"MARINE RESOURCE ECONOMICS ANNOUNCES NEW CASE STUDIES SECTION"
OCTOBER 15, 2019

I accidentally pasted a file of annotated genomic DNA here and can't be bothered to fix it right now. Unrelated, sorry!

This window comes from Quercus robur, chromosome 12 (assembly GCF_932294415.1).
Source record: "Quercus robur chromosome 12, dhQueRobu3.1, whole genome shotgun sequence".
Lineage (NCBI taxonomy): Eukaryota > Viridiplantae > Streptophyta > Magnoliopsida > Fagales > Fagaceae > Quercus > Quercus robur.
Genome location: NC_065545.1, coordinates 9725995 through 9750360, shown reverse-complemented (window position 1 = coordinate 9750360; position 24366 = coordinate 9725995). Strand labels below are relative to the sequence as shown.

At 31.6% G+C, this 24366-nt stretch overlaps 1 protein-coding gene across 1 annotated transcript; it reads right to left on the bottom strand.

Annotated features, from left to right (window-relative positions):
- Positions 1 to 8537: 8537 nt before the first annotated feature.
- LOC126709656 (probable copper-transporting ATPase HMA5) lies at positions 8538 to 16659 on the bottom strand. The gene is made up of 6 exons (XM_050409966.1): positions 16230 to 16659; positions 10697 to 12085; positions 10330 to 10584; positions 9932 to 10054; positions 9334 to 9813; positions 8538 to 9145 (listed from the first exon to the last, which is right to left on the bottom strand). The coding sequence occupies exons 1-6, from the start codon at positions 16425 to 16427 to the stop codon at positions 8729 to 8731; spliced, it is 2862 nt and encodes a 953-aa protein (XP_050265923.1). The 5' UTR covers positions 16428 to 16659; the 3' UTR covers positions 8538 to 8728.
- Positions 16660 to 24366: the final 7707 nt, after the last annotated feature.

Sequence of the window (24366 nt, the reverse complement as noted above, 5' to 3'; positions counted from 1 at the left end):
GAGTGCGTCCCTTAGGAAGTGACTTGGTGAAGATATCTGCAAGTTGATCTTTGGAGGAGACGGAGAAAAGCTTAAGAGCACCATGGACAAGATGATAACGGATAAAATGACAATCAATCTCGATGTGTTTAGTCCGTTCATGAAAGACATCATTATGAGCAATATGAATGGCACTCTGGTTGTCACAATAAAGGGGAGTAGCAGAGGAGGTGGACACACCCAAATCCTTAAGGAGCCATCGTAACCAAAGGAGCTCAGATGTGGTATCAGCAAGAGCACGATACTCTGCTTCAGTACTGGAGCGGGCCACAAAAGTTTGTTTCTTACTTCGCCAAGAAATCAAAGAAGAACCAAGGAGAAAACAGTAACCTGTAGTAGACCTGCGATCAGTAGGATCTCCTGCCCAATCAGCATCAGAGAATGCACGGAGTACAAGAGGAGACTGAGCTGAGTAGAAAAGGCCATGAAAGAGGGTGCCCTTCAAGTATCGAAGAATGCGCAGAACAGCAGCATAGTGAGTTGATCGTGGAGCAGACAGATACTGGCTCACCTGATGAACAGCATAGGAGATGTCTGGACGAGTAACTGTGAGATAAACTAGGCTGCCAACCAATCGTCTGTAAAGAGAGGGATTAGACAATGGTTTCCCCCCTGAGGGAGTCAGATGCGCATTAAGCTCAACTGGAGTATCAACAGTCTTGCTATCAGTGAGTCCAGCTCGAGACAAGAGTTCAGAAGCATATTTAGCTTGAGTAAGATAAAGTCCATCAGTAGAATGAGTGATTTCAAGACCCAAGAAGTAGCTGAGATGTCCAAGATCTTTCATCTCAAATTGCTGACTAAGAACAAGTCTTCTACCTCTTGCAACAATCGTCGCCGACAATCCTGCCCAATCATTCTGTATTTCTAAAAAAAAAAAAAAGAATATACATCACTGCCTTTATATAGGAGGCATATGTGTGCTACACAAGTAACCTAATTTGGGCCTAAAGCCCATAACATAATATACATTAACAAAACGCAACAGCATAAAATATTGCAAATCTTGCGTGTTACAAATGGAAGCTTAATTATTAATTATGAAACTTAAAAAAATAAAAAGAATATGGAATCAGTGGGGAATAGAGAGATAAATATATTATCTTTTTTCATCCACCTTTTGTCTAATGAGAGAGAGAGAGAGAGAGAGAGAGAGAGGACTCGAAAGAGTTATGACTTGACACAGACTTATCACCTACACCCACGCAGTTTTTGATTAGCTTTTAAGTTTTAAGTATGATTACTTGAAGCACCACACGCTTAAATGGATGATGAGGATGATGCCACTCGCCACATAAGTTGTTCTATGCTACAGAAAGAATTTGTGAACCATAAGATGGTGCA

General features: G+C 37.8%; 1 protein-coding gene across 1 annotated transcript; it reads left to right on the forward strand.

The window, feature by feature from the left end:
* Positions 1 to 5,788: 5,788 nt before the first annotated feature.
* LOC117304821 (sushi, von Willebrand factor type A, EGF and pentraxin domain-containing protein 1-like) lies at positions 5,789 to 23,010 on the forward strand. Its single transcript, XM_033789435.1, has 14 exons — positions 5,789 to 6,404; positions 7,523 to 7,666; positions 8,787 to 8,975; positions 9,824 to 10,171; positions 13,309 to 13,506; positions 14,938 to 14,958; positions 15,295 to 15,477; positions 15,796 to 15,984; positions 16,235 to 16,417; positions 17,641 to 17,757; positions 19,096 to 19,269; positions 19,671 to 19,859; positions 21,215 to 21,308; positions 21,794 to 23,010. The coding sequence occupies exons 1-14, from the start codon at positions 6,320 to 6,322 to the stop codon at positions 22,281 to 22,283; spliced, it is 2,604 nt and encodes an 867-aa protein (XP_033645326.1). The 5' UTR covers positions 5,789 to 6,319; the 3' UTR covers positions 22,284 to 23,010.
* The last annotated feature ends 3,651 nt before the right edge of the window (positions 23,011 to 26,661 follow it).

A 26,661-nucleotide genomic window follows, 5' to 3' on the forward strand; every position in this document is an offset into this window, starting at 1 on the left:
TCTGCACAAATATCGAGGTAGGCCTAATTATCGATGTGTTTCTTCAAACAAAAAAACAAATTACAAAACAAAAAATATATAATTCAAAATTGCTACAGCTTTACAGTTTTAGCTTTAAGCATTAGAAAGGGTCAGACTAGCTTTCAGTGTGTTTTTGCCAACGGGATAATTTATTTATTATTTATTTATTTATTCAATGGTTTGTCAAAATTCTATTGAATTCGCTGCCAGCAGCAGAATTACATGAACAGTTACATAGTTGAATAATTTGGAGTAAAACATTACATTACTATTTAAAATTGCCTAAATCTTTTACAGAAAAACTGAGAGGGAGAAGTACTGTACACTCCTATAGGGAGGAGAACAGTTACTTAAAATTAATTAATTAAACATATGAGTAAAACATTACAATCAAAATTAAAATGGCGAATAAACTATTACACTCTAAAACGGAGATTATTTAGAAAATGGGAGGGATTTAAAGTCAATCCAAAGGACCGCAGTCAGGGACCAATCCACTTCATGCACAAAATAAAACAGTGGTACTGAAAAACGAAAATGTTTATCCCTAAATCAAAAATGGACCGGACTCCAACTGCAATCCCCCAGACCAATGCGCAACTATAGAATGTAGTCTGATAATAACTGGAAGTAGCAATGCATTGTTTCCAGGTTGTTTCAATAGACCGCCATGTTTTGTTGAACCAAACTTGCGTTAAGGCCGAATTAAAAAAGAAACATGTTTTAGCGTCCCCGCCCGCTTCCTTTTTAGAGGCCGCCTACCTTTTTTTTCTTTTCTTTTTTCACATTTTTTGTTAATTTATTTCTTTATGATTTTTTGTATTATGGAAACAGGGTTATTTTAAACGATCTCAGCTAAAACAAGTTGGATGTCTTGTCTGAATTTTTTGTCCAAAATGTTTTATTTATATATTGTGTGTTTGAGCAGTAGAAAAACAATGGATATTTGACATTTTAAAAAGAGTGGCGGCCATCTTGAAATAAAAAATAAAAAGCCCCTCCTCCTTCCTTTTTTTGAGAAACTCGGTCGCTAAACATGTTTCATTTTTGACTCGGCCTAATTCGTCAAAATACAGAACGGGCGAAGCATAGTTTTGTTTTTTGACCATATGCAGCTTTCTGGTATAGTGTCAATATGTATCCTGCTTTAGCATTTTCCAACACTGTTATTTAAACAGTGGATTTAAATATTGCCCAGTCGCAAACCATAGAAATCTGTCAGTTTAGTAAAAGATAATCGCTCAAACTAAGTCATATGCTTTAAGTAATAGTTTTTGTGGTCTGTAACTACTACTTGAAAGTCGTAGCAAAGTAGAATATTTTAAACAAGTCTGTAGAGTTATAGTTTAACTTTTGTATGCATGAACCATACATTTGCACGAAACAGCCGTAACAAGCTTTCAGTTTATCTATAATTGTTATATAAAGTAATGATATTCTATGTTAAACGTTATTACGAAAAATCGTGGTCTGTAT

I'm shouting because the journal is shouting: Marine Resource Economics is now accepting submissions for a new section of the journal titled Case Studies, which is intended to provide an outlet for rigorous, theoretically grounded analyses of the governance of individual fisheries and/or aquaculture systems. The new section will be edited by Tracy Yandle of Emory University, and the editors expect the first Case Study to be published in the forthcoming volume of the journal. “Case studies play a valuable role in the development of our understanding of effective marine resource governance, yet they are underrepresented in the economics literature. This new section presents a unique opportunity for researchers to apply an economic perspective to rigorous case studies—whether comparative case studies, or single case studies focused at a range of scales," said section editor Tracy Yandle. "I look forward to continuing the strong intellectual tradition of Marine Resource Economics , while expanding its coverage to a broader range of settings and research methods.”. The Case Studies section joins four sections currently published in Marine Resource Economics : Articles, Perspectives, Systematic Reviews, and Book Reviews. Its published pieces will provide description and analysis of a particular regionally defined fishery, aquaculture system, marine resource, or comparisons of two or more cases, with an emphasis on an economic analytical perspective and focus on historic and/or current issues of marine or coastal zone policy and governance. "I'm very excited for the potential of this new section to expand the reach of the journal to a wider range of scholars and resource management practitioners," said Joshua K. Abbott, Marine Resource Economics editor. The editors encourage submissions focusing on small-scale fisheries and aquaculture in developing nations. Case studies drawing upon quantitative evidence are preferred, though qualitative analyses are also encouraged—particularly in data-poor settings. All submissions to the Case Studies section are subject to a single-blind peer review process. For more information, please review Marine Resource Economics Instructions for Authors webpage. This is sure to be the home for many studies that haven't been able to find one in the past.